Can veteran Jacob Stearne and athlete Pia Sabel unravel a web of political intrigue, dark money, and murder in time to save the country?
Jacob was a killing machine for the Army until he started listening to Mercury, winged messenger of the Roman gods. Now he works for Sabel Security. He’s definitely lethal, possibly crazy, and detectives think he’s the next rampage killer. When a stranger with an indecipherable message is murdered in his driveway he must uncover the real assassins before the detectives lock him up with the criminally insane.
Pia Sabel asks about a $20 million overpayment and suddenly swat teams of assassins descend on her meetings. Forced to flee killers and rogue cops, she uncovers a web of political intrigue, dark money, and bribery. The only thing she knows for certain is that her country’s government is for sale to the highest bidder. Can she take down the billionaires intent on influencing American elections in time?
Brent Zola waited in a Washington DC diner on a frozen January evening, surrounded by the greasy smell of fries and the sharp clatter of dishes, unaware he was witnessing his best friend’s last hour of life.
Through a crusty, frosted window, he watched David Gottleib skitter on the salted sidewalk into a cone of light across the intersection. His short, plump friend stepped into the crosswalk and landed on his butt in the middle of the street.
Zola snickered and sipped his coffee.
A stranger gave Gottleib a hand up and put him back on his feet. Gottleib dusted off his top coat, doubled his caution, and tiptoed the remaining distance to the diner door. Inside, he pulled off his leather gloves, slipped off his porkpie hat, and scanned the interior.
Zola waved him over.
Gottleib made his way through the packed space to the corner booth. He hung his coat on the hook, tossed his hat and laptop bag ahead of him, and slid across the vinyl opposite Zola.
Zola grinned and leaned back, spanning his arms over his side of the booth. “Ask me how it went.”
Gottleib, looking pale and sickly, thumbed the menu to soups and grunted his reluctant interest.
“We were jamming with the Three Blondes.” Zola waited for a certain amount of adoration that didn’t come. “Like they were waiting for us, man.”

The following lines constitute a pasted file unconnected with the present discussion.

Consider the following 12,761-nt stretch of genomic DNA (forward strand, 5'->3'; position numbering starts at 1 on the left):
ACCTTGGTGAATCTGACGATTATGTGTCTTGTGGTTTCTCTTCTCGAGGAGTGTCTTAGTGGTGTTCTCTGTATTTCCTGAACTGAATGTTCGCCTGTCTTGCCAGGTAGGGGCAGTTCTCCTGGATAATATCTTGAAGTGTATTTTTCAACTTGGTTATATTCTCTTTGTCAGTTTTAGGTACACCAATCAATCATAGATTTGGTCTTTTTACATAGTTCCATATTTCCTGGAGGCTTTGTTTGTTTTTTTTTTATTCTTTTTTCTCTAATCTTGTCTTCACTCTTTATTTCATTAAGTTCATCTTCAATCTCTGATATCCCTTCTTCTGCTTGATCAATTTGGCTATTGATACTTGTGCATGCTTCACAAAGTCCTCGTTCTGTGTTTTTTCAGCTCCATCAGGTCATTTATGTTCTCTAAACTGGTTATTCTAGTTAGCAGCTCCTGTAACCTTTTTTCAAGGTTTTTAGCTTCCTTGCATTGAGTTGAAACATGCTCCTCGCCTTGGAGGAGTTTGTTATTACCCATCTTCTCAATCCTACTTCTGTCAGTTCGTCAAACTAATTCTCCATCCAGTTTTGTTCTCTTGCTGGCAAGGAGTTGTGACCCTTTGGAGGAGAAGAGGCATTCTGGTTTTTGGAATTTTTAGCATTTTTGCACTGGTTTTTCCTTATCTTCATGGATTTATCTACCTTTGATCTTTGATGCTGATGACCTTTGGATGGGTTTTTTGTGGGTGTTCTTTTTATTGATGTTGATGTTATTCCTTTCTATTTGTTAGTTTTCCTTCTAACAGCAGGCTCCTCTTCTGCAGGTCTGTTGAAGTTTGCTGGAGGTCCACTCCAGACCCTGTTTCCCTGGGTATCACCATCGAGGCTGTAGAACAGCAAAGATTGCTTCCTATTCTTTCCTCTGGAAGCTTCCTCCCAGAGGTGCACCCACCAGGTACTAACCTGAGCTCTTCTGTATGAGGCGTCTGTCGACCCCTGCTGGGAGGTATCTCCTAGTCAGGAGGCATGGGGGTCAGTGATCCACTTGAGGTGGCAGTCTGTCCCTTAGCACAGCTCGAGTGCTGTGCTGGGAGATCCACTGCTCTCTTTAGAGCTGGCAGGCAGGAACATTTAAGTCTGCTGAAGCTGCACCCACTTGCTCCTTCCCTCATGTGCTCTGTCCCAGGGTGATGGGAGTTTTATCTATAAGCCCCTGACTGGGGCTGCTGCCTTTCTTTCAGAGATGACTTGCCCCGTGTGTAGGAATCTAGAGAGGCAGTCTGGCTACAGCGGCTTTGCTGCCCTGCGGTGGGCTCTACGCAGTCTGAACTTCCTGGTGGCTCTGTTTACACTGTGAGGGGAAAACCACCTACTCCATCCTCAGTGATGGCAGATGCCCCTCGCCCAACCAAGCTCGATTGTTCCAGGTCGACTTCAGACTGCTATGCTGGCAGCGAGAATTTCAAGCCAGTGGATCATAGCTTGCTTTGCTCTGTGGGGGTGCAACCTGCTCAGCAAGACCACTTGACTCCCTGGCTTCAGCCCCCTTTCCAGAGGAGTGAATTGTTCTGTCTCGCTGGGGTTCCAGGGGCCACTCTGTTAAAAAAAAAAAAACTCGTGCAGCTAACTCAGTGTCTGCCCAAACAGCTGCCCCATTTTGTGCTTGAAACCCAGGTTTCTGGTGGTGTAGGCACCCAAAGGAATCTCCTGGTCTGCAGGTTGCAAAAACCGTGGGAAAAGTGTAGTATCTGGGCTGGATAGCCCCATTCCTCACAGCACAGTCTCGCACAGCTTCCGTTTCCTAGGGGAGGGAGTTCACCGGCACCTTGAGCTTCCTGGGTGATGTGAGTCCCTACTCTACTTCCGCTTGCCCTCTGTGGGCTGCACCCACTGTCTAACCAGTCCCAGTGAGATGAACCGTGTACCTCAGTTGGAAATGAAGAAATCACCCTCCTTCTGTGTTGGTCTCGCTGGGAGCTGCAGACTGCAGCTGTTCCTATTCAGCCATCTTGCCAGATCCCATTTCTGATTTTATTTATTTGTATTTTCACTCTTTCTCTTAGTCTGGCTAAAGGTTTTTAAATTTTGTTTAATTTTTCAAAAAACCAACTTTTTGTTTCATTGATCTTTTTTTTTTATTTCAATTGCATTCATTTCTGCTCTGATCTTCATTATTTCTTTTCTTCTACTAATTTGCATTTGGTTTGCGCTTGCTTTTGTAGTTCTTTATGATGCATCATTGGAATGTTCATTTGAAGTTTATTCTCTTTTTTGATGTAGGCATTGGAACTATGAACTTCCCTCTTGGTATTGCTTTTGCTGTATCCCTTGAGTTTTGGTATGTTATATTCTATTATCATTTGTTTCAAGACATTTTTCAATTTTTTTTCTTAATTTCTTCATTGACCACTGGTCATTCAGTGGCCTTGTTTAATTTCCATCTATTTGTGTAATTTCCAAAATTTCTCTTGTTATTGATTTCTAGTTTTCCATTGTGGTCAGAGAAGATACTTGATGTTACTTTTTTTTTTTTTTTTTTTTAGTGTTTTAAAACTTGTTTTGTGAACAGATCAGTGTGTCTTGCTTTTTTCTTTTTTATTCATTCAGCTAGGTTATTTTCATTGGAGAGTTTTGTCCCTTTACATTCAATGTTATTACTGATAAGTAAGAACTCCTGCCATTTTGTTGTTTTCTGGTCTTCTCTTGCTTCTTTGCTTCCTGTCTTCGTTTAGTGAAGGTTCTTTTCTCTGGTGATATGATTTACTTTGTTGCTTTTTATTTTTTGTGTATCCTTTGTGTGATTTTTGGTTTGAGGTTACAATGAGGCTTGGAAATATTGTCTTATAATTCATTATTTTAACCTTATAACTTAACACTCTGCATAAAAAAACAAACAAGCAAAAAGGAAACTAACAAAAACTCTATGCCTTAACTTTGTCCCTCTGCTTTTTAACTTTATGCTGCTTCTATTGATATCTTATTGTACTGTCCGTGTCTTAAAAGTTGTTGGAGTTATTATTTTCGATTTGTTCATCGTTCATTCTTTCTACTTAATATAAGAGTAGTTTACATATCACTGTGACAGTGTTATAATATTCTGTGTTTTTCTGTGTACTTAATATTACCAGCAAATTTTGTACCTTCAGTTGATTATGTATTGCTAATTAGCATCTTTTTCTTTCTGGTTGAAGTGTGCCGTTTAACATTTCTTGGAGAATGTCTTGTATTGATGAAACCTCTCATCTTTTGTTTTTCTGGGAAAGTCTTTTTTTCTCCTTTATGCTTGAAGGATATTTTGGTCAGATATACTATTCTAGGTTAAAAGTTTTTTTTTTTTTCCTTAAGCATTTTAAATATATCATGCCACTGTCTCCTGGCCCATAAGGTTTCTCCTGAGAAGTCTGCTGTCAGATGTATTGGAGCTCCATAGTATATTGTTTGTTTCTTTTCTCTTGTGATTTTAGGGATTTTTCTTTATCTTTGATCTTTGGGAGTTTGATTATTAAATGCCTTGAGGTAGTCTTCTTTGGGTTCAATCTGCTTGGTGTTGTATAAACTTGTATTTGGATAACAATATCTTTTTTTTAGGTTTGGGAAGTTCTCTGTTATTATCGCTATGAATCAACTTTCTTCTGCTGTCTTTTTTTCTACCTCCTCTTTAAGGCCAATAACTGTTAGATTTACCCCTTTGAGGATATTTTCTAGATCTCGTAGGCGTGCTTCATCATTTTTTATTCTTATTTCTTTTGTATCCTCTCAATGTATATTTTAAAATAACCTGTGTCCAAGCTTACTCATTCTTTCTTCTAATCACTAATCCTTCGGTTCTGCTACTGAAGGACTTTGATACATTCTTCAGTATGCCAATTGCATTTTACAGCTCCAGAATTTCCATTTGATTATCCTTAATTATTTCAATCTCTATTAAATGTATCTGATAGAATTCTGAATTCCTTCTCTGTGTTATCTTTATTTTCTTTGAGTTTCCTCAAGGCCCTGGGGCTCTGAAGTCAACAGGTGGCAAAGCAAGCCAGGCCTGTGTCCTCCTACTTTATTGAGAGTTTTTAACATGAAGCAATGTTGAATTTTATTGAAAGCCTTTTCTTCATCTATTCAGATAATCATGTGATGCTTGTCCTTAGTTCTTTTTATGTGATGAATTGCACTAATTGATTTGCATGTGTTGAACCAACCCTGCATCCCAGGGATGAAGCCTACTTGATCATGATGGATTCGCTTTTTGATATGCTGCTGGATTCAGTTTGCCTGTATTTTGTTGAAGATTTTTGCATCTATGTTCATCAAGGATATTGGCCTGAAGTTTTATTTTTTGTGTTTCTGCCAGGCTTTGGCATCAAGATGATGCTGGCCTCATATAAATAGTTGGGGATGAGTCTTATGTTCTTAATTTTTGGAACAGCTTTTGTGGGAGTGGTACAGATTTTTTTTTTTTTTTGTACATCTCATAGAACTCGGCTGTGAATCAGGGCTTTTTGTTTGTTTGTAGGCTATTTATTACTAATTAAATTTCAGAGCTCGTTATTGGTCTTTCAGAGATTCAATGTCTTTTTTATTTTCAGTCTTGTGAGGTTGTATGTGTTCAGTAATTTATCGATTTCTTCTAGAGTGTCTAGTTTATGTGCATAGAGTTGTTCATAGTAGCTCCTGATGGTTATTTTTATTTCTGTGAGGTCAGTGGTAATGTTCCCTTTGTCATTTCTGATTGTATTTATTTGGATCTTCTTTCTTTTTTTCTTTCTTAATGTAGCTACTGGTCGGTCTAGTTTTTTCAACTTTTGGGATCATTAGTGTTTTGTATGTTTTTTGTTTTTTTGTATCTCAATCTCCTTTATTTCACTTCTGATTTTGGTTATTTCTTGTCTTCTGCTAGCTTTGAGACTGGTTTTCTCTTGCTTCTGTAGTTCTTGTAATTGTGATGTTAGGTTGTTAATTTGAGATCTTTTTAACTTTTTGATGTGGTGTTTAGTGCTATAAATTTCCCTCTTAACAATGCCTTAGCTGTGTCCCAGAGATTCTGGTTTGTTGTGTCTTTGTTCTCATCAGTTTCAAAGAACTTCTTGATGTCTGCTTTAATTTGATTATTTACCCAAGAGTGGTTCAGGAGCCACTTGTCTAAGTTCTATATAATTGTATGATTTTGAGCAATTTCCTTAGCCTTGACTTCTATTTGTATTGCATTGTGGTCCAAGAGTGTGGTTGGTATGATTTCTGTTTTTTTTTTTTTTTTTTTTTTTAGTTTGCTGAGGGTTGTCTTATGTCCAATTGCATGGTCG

“The Three Blondes. Reporters from Hummingbird Online, FNC, and the New York Chronicle. Between the three of them, they own political coverage.” Zola leaned forward, incredulous. “The Three Blondes, dude.”
Gottleib looked up at the waitress as she twisted her way between patrons. “Chowder and a pilsner.”
“Caesar with avocado, and another pilsner,” Zola said.
She nodded without a word, grabbed the menus, stuck them between the napkin dispenser and the ketchup, and twisted back again.
“You’re not impressed?” Zola asked.
“The last thing you want is press.” Gottleib blew out a breath like a tired old man.
“They were there to intercept Koven. They’re trippin’ on the firm. They know we’re changing the political process.” Zola leaned across the table to play-punch Gottleib’s shoulder. “It’s like a sign, bro! They know we’re ascending. They said Koven is the man of the year.”
“They spoke to you?”
“Straight up.” Zola leaned back again with an expansive grin. “They said Koven is the king of kingmakers.”
“Duncan is the senior partner.”
“Think about it,” Zola said. “Duncan is old school, Koven is new gen. And the Three Blondes know he’s going to the top. We’re his guys, David. We’re going with him. Remember that promise Koven made us? He took you, me, and Rip from the back alleys of Baghdad to the top floor of K Street—just like he said he would.”
“What made them notice Koven? This town’s loaded with lobbyists.”
“We won two more accounts today—and we’re going to move Sabel from Duncan to our side of the house.”
“Moving Sabel is a bad idea.”
“Oh, dude.” Zola shook his head. “You’re so negative. What’s up with that? Alan Sabel RSVP’d to the symposium. He’s practically in our hands.”
Gottleib studied the laminated tabletop and swept some crumbs to the floor with the edge of his hand. “Alan Sabel doesn’t own the company.”
“What are you smokin’ these days, crack or meth? C’mon, man. I said Alan Sabel will be chilling at the Future Crossroads Symposium. At the Château Malbrouck. In France. This week.”
“Doesn’t matter.” Gottleib sank his head in his hands. “She’ll never go along with this.”
“She?” Zola laughed with his mouth wide open, tossing back his thick, sandy hair. “Do your homework, buddy. Alan Sabel, CEO of Sabel Industries, will hang with us. Plus, we already have the Omani contract—”